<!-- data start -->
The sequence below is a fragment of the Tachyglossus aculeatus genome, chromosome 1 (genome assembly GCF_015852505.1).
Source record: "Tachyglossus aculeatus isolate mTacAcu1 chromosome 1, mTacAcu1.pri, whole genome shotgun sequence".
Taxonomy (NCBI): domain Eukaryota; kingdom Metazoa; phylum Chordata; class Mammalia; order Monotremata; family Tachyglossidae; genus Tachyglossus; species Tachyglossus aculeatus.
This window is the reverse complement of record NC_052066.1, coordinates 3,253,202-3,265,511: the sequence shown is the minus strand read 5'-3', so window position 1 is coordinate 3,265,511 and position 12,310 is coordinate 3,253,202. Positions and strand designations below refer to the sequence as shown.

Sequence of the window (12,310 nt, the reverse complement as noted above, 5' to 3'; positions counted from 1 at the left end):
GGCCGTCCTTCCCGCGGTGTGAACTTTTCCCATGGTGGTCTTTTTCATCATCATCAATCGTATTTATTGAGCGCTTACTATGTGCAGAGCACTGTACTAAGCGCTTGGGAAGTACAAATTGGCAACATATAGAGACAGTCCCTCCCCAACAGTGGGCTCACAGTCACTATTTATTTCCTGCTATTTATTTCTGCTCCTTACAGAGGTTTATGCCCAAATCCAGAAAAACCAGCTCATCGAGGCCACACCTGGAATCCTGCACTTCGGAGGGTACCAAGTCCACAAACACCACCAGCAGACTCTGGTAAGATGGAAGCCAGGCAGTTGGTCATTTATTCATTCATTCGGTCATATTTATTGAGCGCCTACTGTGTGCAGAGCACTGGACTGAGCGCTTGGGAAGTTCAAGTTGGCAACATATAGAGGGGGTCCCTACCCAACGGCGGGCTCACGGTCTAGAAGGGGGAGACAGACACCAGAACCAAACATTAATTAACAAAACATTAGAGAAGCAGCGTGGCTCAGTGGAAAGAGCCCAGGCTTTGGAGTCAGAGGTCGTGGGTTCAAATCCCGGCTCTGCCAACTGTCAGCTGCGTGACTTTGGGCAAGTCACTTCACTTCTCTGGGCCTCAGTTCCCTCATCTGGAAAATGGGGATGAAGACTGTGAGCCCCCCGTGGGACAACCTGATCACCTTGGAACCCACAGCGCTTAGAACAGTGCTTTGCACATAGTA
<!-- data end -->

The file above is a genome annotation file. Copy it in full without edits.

The sequence below is a fragment of the Tachyglossus aculeatus genome, chromosome 1 (genome assembly GCF_015852505.1).
Source record: "Tachyglossus aculeatus isolate mTacAcu1 chromosome 1, mTacAcu1.pri, whole genome shotgun sequence".
Taxonomy (NCBI): domain Eukaryota; kingdom Metazoa; phylum Chordata; class Mammalia; order Monotremata; family Tachyglossidae; genus Tachyglossus; species Tachyglossus aculeatus.
This window is the reverse complement of record NC_052066.1, coordinates 3,253,202-3,265,511: the sequence shown is the minus strand read 5'-3', so window position 1 is coordinate 3,265,511 and position 12,310 is coordinate 3,253,202. Positions and strand designations below refer to the sequence as shown.

Sequence of the window (12,310 nt, the reverse complement as noted above, 5' to 3'; positions counted from 1 at the left end):
GGCCGTCCTTCCCGCGGTGTGAACTTTTCCCATGGTGGTCTTTTTCATCATCATCAATCGTATTTATTGAGCGCTTACTATGTGCAGAGCACTGTACTAAGCGCTTGGGAAGTACAAATTGGCAACATATAGAGACAGTCCCTCCCCAACAGTGGGCTCACAGTCACTATTTATTTCCTGCTATTTATTTCTGCTCCTTACAGAGGTTTATGCCCAAATCCAGAAAAACCAGCTCATCGAGGCCACACCTGGAATCCTGCACTTCGGAGGGTACCAAGTCCACAAACACCACCAGCAGACTCTGGTAAGATGGAAGCCAGGCAGTTGGTCATTTATTCATTCATTCGGTCATATTTATTGAGCGCCTACTGTGTGCAGAGCACTGGACTGAGCGCTTGGGAAGTTCAAGTTGGCAACATATAGAGGGGGTCCCTACCCAACGGCGGGCTCACGGTCTAGAAGGGGGAGACAGACACCAGAACCAAACATTAATTAACAAAACATTAGAGAAGCAGCGTGGCTCAGTGGAAAGAGCCCAGGCTTTGGAGTCAGAGGTCGTGGGTTCAAATCCCGGCTCTGCCAACTGTCAGCTGCGTGACTTTGGGCAAGTCACTTCACTTCTCTGGGCCTCAGTTCCCTCATCTGGAAAATGGGGATGAAGACTGTGAGCCCCCCGTGGGACAACCTGATCACCTTGGAACCCACAGCGCTTAGAACAGTGCTTTGCACATAGTA